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Kalidou Koulibaly key to Senegal's hopes of shocking England at World Cup

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Ogden names Senegal, not Netherlands, the best in Group A (1:01)

Mark Ogden explains why he think Senegal are the stronger of the two sides to advance from Group A at the World Cup. (1:01)

DOHA, Qatar -- There was a time not so long ago that an African side losing their best player on the eve of a World Cup would have spelt disaster, but Senegal have already shown they are much more than just Sadio Mane.

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The world's second best player isn't in Qatar after suffering a hamstring injury while playing for club side Bayern Munich just days before the tournament began yet, in his absence, coach Aliou Cisse's side have come through Group A to set up a round-of-16 tie with England at Al Bayt Stadium on Sunday.

Even after Mane was ruled out, there was a quiet confidence in the west African county of 17 million people that they could get out of a group containing Netherlands, Ecuador and hosts Qatar. Now they have, there's a feeling that in the knockout rounds anything could happen.

Senegal are one of just three African nations to reach the quarterfinals of a World Cup after their run to the last eight in Japan and South Korea in 2002.

It's possible that France could lie in wait in the quarters, but there remains a belief, at least at home, that this Senegal team, winners of their first Africa Cup of Nations in February, could be the first African team to reach a World Cup semifinal.

Much of the confidence is down to players like Kalidou Koulibaly, scorer of the crucial second goal in the final group game against Ecuador to seal qualification.

If Mane is the star, Koulibaly is the cement -- particularly during qualifying when Senegal conceded just five goals in eight games.

Koulibaly has used many of his media commitments in Qatar to stress that Senegal are not just Mane plus a few others.

"Two-thirds of the world probably thought we wouldn't go through after Sadio's injury," he said after his goal against Ecuador. "But we are a family, a well-oiled team. There is a dream of going beyond the quarterfinal. We keep believing, we want to relate the story of Senegalese football."

Like Cisse, who is known as a man-manager and motivator rather than a tactical genius, team spirit and togetherness is one of Koulibaly's strong suits.

Sources have told ESPN that when Chelsea were looking to sign the centre-back in the summer, club bosses asked Jorginho, a former teammate at Napoli, for a character reference and were told "everyone will love him." Jorginho has been proved right and after only a few months, Koulibaly -- once a £90 million target for Manchester United -- is a central part of the dressing room at Stamford Bridge.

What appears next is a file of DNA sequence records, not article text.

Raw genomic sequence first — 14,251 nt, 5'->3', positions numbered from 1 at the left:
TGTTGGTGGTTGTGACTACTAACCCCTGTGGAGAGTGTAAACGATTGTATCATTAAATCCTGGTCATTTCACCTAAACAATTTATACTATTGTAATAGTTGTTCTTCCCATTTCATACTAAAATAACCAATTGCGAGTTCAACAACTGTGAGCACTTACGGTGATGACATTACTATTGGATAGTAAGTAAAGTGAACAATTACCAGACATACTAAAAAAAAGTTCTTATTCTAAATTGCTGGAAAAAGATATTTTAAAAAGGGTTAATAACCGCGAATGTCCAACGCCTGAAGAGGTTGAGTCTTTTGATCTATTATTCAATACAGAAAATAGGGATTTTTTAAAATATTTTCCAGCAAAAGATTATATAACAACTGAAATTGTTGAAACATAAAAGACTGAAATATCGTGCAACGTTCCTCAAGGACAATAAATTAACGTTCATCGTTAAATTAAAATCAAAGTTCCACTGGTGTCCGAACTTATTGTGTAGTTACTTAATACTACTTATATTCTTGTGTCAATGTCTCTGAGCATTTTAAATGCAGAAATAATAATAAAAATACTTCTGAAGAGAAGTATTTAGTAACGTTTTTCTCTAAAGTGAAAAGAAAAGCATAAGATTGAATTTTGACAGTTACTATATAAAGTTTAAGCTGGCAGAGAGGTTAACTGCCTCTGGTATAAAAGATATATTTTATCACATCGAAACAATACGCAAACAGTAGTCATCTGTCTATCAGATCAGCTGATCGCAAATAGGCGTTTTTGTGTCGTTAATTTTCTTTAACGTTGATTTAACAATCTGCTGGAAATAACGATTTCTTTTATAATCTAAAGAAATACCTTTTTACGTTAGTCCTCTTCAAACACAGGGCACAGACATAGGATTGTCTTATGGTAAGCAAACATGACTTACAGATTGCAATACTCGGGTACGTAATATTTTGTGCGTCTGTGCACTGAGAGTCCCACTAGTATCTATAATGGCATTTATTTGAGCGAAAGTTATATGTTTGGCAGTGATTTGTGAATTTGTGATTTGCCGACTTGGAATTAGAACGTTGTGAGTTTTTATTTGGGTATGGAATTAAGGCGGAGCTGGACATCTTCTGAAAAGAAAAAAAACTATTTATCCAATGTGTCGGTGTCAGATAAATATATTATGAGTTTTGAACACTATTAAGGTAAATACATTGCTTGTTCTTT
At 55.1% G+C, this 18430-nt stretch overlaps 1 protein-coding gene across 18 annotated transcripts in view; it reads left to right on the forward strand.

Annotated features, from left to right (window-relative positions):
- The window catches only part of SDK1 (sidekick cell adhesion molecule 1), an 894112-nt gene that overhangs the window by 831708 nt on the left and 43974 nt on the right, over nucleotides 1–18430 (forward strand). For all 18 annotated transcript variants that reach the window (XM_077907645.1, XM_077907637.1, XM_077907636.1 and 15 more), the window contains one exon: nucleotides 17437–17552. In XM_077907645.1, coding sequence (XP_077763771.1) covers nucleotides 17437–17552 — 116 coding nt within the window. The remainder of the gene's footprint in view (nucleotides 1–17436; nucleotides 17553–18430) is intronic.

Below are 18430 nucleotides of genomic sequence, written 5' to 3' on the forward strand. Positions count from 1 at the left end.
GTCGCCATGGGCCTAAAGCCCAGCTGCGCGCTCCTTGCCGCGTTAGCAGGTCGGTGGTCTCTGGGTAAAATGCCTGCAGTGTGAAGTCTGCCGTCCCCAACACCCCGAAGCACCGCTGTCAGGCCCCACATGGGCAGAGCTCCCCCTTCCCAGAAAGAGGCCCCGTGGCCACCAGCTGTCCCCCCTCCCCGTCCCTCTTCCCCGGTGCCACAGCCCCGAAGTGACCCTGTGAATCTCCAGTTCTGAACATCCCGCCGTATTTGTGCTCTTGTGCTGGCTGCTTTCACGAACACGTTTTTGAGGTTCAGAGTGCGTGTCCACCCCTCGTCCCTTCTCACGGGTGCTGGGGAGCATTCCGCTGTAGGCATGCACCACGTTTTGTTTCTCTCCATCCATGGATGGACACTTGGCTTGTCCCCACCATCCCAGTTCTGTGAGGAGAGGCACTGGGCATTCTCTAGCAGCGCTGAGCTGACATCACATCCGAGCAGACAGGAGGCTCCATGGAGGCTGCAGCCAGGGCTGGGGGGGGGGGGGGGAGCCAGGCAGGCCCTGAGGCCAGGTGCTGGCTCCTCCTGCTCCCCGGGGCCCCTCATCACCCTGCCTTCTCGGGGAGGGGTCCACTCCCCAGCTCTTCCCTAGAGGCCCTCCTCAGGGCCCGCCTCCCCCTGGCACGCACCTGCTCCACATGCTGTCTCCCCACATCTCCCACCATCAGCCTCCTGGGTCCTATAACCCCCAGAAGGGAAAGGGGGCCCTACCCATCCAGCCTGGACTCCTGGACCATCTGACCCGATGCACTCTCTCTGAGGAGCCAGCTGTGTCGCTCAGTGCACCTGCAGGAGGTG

He impressed Chelsea in the summer when he asked former captain John Terry for permission to take the No. 26 shirt -- the same number he had worn at Napoli. He knew it would lead to easy comparisons, particularly because he and Terry play in the same position, but wasn't fazed by the additional pressure.

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Koulibaly is, however, still adapting to the Premier League after eight years in Serie A and has been caught more than once trying to win the ball high up the pitch. It was his aggressive style of defending which saw him shown a red card in a 3-0 defeat to Leeds United in August.

The 31-year-old, who was born in France and has spent his entire career in Europe, is an example of how, over time, African football has developed.

Koulibaly is one of 10 players in the Senegal squad who play their club football in England while another five play in either Spain or Italy. The last time England faced an African country in the knockout rounds of the World Cup -- a quarterfinal final against Cameroon in 1990 -- information about players was harder to find.

Thirty-two years ago, the bulk of the Cameroon squad, the first from Africa to reach a quarterfinal, were based at home with only one based in England, Italy or Spain. If Gareth Southgate wants any additional knowledge on Koulibaly, he only has to ask Chelsea club mates Raheem Sterling, Mason Mount or Conor Gallagher.

It won't matter to Senegal, who will believe they have the players -- even without Mane -- to go toe-to-toe with the best Europe and South America have to offer.

In 1990, Cameroon shocked World Cup holders Argentina in their opening game and in 2002, Senegal did the same to reigning champions France. The goal scorer that day, Papa Bouba Diop, died in November 2020 aged just 42 -- the two-year anniversary falling on the same day Senegal beat Ecuador to progress to the round of 16 and afterwards Koulibaly dedicated his goal and the result to the former Fulham and Portsmouth midfielder.

One of Diop's teammates in 2002, El-Hadji Diouf -- in Qatar as an advisor to Cisse -- has already warned England that, like France 20 years ago, they are underestimating Senegal, particularly because Mane isn't here. Koulibaly has been passing on a similar message that Senegal are more than just Mane and he'll be out to prove it again on Sunday.